The history of accounting is as old as civilization. It is the process of identifying, measuring, recording and
communicating economic information, capable of being expressed in terms of money. The utility of
accounting information lies in its ability to reduce uncertainty. The information has to be relevant, verifiable,
quantifiable and free from bias.
Prior to the industrial revolution, businesses were small and characterized by simple market exchanges
between individuals and organizations. In those times there was a need of accurate book keeping though not
that much of cost accounting.
However, the industrial revolution in the 18th century brought large sized process industries performing single
activities (e.g. textiles, railways etc.). During this period, there was a lack of market for intermediary products
because of which cost information gained importance as a tool for measuring efficiency of different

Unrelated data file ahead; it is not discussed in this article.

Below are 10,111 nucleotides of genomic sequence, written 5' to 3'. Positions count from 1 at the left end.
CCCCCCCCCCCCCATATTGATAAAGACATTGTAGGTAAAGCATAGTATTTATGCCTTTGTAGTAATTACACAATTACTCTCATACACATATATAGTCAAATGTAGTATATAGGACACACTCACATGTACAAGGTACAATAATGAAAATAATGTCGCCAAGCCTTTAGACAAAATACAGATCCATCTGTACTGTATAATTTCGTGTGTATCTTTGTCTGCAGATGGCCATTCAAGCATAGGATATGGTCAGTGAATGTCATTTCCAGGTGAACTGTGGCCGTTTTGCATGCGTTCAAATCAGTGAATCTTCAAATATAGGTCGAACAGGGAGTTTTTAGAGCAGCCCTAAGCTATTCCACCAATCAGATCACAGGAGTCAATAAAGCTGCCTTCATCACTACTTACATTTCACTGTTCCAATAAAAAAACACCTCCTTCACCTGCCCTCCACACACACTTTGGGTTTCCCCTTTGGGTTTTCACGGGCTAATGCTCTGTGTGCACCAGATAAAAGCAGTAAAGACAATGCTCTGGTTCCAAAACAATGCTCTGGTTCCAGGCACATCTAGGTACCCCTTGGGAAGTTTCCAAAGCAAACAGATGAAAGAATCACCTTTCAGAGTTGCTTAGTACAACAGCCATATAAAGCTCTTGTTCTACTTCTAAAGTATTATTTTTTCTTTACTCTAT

processes. But the concept of prime cost was used around 1875 by some Industrialists. The period, 1880 AD
-1925 AD saw the development of complex product designs and the emergence of multi activity diversified
corporations like Du Pont, General Motors etc. It was during this period that scientific management was
developed which led accountants to convert physical standards into cost standard, the latter being used for
variance analysis and control. In 1913 J.L. Nicholson published a book “Cost Accounting Theory and
Practice” from New York.
During World War I and II the social importance of cost accounting grew with the growth of teach country’s
defend expenditure. In the absence of competitive markets for most of the required to fight war, the
Governments in several countries placed cost-plus contracts under which the price to be paid was the cost of
production plus an agreed rate of profit. The reliance on cost information by the parties to defence contracts
continued after World War II as well. Even today, most of the government contracts are decided on a cost
plus basis.

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